Cells are made from a thin layer of silicon placed next to an even thinner layer of silicon impregnated with boron, which alters the electrical behavior of the silicon. Light falling on the outer layer causes electrons to migrate into the silicon backing, creating a voltage between the two layers. A series of cells must be connected together so their output adds up to a usable amount. Although silicon is cheap - it is the basic constituent of sand and rock - converting it into the single crystals necessary for solar cells is expensive. And huge numbers of cells are usually needed.

The Solar Challenger, an airplane powered by 16,128 solar cells generating 2.5kW, crossed the English Channel in 1981. Solar cars carry batteries, but only to store solar energy for use when it is cloudy or when the car is climbing hills. Everyday applications of solar energy, like solar-powered watches and calculators, are widespread. Solar-heated swimming pools are also becoming popular.

The first solar-cell power station of significant size - with an output of 1mW - was completed near Victorville, California, in 1982. One of the largest solar-cell projects in Europe is on the island of Pellworm, off the West German coast, where 17,500 solar cells covering an area as big as two football pitches provide the electricity for the island's health spa.


This website uses cookies

As a user in the EEA, your approval is needed on a few things. To provide a better website experience, uses cookies (and other similar technologies) and may collect, process, and share personal data. Please choose which areas of our service you consent to our doing so.

For more information on managing or withdrawing consents and how we handle data, visit our Privacy Policy at:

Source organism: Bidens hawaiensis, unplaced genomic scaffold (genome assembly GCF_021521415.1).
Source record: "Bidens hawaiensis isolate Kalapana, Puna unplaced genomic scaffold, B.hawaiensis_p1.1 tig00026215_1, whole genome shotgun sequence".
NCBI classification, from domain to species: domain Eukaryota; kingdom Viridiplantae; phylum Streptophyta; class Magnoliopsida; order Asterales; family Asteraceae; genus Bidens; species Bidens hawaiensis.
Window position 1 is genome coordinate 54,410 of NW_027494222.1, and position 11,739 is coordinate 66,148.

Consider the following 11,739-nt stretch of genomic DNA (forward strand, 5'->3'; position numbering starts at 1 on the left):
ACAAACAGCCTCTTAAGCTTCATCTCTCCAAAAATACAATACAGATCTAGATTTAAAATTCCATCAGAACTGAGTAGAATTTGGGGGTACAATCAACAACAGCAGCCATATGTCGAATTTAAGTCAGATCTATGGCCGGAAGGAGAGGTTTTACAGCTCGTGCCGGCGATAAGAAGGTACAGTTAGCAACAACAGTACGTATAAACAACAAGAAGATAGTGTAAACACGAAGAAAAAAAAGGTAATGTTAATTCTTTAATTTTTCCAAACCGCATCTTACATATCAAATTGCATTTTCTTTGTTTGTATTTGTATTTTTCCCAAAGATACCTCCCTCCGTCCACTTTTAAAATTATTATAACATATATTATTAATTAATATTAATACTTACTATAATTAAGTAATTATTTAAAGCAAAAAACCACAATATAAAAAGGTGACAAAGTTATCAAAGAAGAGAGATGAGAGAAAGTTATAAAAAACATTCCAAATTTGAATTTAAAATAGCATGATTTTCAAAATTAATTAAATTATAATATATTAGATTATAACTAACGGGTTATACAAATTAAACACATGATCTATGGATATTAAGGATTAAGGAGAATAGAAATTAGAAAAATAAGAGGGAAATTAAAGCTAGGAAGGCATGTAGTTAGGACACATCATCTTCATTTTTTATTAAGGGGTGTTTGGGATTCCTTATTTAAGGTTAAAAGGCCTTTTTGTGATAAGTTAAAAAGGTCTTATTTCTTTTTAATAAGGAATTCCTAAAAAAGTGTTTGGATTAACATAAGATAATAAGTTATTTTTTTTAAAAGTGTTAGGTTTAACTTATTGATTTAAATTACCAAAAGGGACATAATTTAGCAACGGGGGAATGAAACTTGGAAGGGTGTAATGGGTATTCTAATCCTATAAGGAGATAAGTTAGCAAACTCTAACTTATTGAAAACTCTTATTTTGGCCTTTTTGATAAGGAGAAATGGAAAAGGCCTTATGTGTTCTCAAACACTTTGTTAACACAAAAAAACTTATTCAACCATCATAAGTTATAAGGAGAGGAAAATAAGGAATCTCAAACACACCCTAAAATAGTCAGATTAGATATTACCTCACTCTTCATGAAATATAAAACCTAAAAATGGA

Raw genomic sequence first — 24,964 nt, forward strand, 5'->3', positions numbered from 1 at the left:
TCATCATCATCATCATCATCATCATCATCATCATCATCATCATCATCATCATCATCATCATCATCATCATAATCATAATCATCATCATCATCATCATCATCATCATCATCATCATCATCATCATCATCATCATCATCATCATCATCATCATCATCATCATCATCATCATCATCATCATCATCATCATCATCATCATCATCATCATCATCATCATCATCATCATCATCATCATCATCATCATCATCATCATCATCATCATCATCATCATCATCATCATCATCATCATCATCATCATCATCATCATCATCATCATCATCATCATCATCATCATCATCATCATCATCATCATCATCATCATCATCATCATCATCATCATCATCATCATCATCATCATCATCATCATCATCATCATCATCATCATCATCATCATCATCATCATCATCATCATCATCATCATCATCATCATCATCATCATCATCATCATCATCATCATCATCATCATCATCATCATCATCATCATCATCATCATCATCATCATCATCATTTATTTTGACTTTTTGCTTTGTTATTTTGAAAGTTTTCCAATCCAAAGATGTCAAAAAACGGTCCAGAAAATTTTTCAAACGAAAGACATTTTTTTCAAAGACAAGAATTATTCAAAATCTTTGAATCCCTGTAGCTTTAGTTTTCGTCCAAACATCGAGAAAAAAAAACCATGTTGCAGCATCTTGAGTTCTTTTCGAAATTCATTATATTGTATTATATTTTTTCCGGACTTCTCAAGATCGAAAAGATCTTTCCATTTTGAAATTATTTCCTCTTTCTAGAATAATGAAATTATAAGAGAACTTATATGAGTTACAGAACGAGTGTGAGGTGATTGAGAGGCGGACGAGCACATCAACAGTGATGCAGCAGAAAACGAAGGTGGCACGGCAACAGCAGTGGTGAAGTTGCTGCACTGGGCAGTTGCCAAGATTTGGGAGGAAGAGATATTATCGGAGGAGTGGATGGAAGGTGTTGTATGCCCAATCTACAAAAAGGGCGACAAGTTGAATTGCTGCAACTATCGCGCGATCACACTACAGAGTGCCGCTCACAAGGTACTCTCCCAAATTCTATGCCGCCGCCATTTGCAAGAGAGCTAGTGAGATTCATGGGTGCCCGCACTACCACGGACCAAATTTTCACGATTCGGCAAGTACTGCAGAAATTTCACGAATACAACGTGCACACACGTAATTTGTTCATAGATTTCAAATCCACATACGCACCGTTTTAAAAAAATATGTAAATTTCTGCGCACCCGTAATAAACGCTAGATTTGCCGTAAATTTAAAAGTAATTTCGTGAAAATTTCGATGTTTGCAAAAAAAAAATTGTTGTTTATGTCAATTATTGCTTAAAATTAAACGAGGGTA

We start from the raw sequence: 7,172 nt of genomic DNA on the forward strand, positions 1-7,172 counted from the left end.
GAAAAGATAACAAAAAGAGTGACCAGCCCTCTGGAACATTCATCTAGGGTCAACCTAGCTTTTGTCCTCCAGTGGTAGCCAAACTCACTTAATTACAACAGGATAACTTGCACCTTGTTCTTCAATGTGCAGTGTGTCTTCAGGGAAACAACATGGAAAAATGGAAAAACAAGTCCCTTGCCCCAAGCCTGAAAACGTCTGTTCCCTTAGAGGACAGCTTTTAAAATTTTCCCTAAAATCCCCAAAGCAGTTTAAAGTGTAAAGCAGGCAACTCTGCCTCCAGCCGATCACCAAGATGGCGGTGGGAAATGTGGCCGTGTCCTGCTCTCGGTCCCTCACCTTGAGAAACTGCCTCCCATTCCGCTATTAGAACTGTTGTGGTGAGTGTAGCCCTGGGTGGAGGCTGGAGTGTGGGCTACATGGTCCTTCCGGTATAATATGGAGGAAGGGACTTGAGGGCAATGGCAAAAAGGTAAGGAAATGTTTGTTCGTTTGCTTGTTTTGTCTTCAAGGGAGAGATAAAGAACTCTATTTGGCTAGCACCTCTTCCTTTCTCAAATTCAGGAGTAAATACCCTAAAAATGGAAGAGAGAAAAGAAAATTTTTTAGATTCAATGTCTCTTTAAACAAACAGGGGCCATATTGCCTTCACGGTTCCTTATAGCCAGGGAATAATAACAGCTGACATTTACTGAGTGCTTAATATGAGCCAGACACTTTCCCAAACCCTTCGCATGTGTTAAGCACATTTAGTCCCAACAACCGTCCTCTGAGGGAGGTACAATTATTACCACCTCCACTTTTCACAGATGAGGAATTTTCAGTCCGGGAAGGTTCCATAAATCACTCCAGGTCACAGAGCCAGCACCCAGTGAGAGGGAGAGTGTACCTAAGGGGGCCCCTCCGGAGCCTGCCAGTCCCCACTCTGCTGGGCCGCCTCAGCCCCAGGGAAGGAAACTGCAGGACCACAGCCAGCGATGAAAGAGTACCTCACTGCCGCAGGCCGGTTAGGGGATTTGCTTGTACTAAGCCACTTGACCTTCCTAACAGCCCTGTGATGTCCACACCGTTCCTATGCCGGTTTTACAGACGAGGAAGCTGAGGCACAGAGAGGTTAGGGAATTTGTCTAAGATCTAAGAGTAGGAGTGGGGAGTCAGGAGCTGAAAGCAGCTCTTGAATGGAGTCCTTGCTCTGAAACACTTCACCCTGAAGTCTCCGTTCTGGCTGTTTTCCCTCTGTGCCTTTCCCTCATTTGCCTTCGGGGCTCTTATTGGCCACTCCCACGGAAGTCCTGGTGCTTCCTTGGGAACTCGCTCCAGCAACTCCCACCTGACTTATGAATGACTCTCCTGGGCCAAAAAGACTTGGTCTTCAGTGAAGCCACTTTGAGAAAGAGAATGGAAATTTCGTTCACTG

Show Details
HubPages Device IDThis is used to identify particular browsers or devices when the access the service, and is used for security reasons.
LoginThis is necessary to sign in to the HubPages Service.
Google RecaptchaThis is used to prevent bots and spam. (Privacy Policy)
AkismetThis is used to detect comment spam. (Privacy Policy)
HubPages Google AnalyticsThis is used to provide data on traffic to our website, all personally identifyable data is anonymized. (Privacy Policy)
HubPages Traffic PixelThis is used to collect data on traffic to articles and other pages on our site. Unless you are signed in to a HubPages account, all personally identifiable information is anonymized.
Amazon Web ServicesThis is a cloud services platform that we used to host our service. (Privacy Policy)
CloudflareThis is a cloud CDN service that we use to efficiently deliver files required for our service to operate such as javascript, cascading style sheets, images, and videos. (Privacy Policy)
Google Hosted LibrariesJavascript software libraries such as jQuery are loaded at endpoints on the or domains, for performance and efficiency reasons. (Privacy Policy)